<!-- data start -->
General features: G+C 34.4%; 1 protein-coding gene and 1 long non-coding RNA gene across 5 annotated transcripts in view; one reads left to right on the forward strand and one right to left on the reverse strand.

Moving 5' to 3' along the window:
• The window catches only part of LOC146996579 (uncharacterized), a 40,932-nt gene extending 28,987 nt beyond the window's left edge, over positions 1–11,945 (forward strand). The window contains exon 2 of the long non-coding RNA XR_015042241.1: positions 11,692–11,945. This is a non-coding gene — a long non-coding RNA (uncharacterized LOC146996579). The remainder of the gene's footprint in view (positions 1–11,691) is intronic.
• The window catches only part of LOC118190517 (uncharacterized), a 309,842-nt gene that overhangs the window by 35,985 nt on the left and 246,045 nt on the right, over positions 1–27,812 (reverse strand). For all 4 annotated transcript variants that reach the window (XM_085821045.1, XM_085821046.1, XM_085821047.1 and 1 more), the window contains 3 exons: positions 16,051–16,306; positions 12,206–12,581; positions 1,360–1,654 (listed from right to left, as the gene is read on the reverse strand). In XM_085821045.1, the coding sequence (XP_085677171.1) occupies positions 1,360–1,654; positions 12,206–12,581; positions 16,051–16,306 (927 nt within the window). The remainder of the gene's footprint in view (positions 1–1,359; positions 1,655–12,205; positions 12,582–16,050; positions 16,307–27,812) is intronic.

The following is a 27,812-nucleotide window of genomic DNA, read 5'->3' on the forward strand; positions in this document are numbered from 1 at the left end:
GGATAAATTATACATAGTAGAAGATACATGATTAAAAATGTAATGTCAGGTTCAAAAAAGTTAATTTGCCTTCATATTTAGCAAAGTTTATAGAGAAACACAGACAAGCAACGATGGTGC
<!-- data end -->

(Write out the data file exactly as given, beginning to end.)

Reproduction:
General features: G+C 34.4%; 1 protein-coding gene and 1 long non-coding RNA gene across 5 annotated transcripts in view; one reads left to right on the forward strand and one right to left on the reverse strand.

Moving 5' to 3' along the window:
• The window catches only part of LOC146996579 (uncharacterized), a 40,932-nt gene extending 28,987 nt beyond the window's left edge, over positions 1–11,945 (forward strand). The window contains exon 2 of the long non-coding RNA XR_015042241.1: positions 11,692–11,945. This is a non-coding gene — a long non-coding RNA (uncharacterized LOC146996579). The remainder of the gene's footprint in view (positions 1–11,691) is intronic.
• The window catches only part of LOC118190517 (uncharacterized), a 309,842-nt gene that overhangs the window by 35,985 nt on the left and 246,045 nt on the right, over positions 1–27,812 (reverse strand). For all 4 annotated transcript variants that reach the window (XM_085821045.1, XM_085821046.1, XM_085821047.1 and 1 more), the window contains 3 exons: positions 16,051–16,306; positions 12,206–12,581; positions 1,360–1,654 (listed from right to left, as the gene is read on the reverse strand). In XM_085821045.1, the coding sequence (XP_085677171.1) occupies positions 1,360–1,654; positions 12,206–12,581; positions 16,051–16,306 (927 nt within the window). The remainder of the gene's footprint in view (positions 1–1,359; positions 1,655–12,205; positions 12,582–16,050; positions 16,307–27,812) is intronic.

The following is a 27,812-nucleotide window of genomic DNA, read 5'->3' on the forward strand; positions in this document are numbered from 1 at the left end:
GGATAAATTATACATAGTAGAAGATACATGATTAAAAATGTAATGTCAGGTTCAAAAAAGTTAATTTGCCTTCATATTTAGCAAAGTTTATAGAGAAACACAGACAAGCAACGATGGTGC